Elena Ortiz-Junes is a native New Mexican and member of the Ohkay Owingeh Pueblo. She has worked for many years as a study leader and group leader for numerous organizations and universities, providing a unique perspective on the region and its rich cultural tapestry. She is a writer and founding board member of Red Media, an indigenous owned and operated media project that highlights Native writers. Elena is also a board member of the University of New Mexico’s Alfonso Ortiz Center for Intercultural Studies.
Profile Image of Israel Haros Lopez
Israel Francisco Haros Lopez View biography
Israel Francisco Haros Lopez was born in Los Angeles to immigrant parents of Mexican descent. He brings his firsthand knowledge of the realities of migration and life as a Mexican American to his work with families and youth as a mentor, educator, art instructor and activist. He was accepted to U.C. Berkeley, studying for a degree in English Literature and Chicano Studies followed by an M.F.A in Creative Writing. At formal and informal visual art spaces, Israel creates and collaborates in many interdisciplinary ways.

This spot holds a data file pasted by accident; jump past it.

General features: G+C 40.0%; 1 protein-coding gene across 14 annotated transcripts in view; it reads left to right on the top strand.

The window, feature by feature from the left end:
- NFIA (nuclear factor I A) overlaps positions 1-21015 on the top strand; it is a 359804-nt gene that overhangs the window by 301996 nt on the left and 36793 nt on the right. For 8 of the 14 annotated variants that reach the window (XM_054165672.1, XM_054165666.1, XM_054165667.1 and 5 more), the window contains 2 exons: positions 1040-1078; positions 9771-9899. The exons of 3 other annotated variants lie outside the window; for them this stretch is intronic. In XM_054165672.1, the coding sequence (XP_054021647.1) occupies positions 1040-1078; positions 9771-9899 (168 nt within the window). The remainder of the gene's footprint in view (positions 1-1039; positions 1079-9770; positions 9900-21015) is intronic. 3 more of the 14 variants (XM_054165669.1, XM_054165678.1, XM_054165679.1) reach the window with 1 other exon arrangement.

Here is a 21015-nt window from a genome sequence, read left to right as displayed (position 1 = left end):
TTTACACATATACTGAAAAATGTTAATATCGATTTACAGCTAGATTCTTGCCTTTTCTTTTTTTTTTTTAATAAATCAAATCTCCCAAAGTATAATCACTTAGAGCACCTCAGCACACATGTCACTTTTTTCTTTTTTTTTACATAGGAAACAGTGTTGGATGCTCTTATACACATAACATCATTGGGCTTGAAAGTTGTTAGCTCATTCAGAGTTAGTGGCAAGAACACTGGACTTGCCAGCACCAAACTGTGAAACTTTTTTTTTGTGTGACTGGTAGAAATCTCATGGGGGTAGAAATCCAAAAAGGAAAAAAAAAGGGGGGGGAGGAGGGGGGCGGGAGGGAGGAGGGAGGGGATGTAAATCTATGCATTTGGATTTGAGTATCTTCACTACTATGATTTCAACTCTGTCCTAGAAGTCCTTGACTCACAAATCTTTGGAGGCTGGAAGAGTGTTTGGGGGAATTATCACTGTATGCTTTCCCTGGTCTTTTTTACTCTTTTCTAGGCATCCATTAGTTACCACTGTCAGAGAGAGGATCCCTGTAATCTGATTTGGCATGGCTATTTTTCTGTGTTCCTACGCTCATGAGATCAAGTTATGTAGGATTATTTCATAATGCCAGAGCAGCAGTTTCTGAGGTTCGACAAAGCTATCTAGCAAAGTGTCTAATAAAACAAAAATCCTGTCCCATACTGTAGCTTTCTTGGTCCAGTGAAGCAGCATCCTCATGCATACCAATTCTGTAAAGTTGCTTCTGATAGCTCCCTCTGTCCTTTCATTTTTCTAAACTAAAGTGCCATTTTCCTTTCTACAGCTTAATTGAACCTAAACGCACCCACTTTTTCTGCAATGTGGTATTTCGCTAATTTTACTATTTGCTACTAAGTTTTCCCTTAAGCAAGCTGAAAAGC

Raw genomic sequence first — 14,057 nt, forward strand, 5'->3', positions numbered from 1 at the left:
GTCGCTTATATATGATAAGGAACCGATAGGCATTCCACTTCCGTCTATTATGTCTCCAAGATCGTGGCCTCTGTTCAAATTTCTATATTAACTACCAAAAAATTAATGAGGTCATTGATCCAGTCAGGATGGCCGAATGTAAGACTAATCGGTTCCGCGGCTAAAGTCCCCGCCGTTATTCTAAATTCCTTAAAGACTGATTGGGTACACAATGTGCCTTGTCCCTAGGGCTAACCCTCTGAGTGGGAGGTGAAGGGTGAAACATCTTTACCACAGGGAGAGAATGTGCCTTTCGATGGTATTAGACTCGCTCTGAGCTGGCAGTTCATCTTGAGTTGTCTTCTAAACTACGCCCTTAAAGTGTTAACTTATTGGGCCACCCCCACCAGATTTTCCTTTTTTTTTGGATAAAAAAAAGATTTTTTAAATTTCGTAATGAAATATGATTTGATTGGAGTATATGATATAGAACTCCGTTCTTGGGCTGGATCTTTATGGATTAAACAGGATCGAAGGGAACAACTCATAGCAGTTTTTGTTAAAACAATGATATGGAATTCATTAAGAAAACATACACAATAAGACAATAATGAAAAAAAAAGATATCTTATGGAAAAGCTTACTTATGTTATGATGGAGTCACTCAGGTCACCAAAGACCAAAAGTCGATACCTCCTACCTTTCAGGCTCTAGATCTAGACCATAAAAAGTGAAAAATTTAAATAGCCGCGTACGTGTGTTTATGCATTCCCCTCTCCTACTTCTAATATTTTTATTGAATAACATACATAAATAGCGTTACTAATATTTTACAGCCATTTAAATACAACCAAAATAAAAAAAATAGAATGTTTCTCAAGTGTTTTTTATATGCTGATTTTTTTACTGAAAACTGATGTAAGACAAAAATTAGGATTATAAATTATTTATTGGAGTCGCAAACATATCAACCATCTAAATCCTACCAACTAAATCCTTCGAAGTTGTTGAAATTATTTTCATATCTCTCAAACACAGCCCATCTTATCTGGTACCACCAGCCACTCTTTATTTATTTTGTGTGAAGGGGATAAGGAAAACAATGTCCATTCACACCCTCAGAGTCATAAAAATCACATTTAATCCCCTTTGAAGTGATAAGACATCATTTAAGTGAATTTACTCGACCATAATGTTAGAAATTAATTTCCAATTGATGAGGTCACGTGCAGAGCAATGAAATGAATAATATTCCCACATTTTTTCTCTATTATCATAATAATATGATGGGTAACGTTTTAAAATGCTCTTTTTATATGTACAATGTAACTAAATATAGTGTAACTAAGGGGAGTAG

Profile Image of Vannetta Perry
Vannetta Perry View biography
Dr. Vannetta Perry is a retired educator and lifelong resident of New Mexico who is deeply rooted in the southwest. Her family homesteaded and ranched in Southwestern New Mexico and farmed in West Texas. As an educator, Dr. Perry worked in the university setting, teaching biology and directing science outreach programs. Her love for travel was sparked when she led research studies in developing countries. Since retiring, Dr. Perry has continued to share her love of travel and education as a travel director and leader.